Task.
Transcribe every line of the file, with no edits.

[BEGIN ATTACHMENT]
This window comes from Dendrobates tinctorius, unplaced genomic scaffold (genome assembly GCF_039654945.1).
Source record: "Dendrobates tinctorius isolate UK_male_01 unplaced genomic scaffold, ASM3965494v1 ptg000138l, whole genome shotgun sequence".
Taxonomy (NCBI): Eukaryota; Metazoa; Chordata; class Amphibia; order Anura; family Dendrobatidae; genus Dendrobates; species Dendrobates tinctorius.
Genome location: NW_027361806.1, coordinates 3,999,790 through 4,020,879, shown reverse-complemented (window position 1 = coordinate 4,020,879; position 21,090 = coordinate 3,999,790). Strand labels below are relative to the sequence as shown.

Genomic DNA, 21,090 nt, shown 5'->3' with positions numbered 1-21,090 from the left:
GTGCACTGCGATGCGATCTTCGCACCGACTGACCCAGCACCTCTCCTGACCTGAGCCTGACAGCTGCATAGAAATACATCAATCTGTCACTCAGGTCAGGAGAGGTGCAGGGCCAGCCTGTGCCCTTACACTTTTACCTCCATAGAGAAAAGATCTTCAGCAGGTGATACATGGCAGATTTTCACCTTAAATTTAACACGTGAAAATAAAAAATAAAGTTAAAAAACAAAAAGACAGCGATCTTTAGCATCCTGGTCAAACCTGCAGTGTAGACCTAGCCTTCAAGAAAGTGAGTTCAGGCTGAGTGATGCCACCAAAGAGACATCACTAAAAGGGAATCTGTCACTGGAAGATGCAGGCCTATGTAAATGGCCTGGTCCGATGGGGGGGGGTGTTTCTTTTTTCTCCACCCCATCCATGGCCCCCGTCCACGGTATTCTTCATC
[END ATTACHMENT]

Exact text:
This window comes from Dendrobates tinctorius, unplaced genomic scaffold (genome assembly GCF_039654945.1).
Source record: "Dendrobates tinctorius isolate UK_male_01 unplaced genomic scaffold, ASM3965494v1 ptg000138l, whole genome shotgun sequence".
Taxonomy (NCBI): Eukaryota; Metazoa; Chordata; class Amphibia; order Anura; family Dendrobatidae; genus Dendrobates; species Dendrobates tinctorius.
Genome location: NW_027361806.1, coordinates 3,999,790 through 4,020,879, shown reverse-complemented (window position 1 = coordinate 4,020,879; position 21,090 = coordinate 3,999,790). Strand labels below are relative to the sequence as shown.

Genomic DNA, 21,090 nt, shown 5'->3' with positions numbered 1-21,090 from the left:
GTGCACTGCGATGCGATCTTCGCACCGACTGACCCAGCACCTCTCCTGACCTGAGCCTGACAGCTGCATAGAAATACATCAATCTGTCACTCAGGTCAGGAGAGGTGCAGGGCCAGCCTGTGCCCTTACACTTTTACCTCCATAGAGAAAAGATCTTCAGCAGGTGATACATGGCAGATTTTCACCTTAAATTTAACACGTGAAAATAAAAAATAAAGTTAAAAAACAAAAAGACAGCGATCTTTAGCATCCTGGTCAAACCTGCAGTGTAGACCTAGCCTTCAAGAAAGTGAGTTCAGGCTGAGTGATGCCACCAAAGAGACATCACTAAAAGGGAATCTGTCACTGGAAGATGCAGGCCTATGTAAATGGCCTGGTCCGATGGGGGGGGGTGTTTCTTTTTTCTCCACCCCATCCATGGCCCCCGTCCACGGTATTCTTCATC